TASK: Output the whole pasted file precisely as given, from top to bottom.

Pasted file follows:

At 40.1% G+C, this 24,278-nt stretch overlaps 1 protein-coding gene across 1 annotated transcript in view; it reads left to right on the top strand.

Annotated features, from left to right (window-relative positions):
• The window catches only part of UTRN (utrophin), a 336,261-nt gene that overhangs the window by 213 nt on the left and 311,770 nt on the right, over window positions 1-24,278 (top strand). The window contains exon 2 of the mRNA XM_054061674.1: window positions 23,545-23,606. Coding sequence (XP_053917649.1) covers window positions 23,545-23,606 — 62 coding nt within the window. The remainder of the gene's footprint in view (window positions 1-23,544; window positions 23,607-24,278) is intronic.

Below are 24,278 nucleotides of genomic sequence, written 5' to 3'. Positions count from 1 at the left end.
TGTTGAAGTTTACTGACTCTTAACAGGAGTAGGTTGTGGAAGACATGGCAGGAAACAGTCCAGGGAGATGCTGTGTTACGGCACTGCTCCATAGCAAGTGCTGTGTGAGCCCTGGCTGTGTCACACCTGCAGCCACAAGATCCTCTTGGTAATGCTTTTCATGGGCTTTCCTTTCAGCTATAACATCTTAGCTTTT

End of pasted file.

At 40.1% G+C, this 24,278-nt stretch overlaps 1 protein-coding gene across 1 annotated transcript in view; it reads left to right on the top strand.

Annotated features, from left to right (window-relative positions):
• The window catches only part of UTRN (utrophin), a 336,261-nt gene that overhangs the window by 213 nt on the left and 311,770 nt on the right, over window positions 1-24,278 (top strand). The window contains exon 2 of the mRNA XM_054061674.1: window positions 23,545-23,606. Coding sequence (XP_053917649.1) covers window positions 23,545-23,606 — 62 coding nt within the window. The remainder of the gene's footprint in view (window positions 1-23,544; window positions 23,607-24,278) is intronic.

Below are 24,278 nucleotides of genomic sequence, written 5' to 3'. Positions count from 1 at the left end.
TGTTGAAGTTTACTGACTCTTAACAGGAGTAGGTTGTGGAAGACATGGCAGGAAACAGTCCAGGGAGATGCTGTGTTACGGCACTGCTCCATAGCAAGTGCTGTGTGAGCCCTGGCTGTGTCACACCTGCAGCCACAAGATCCTCTTGGTAATGCTTTTCATGGGCTTTCCTTTCAGCTATAACATCTTAGCTTTT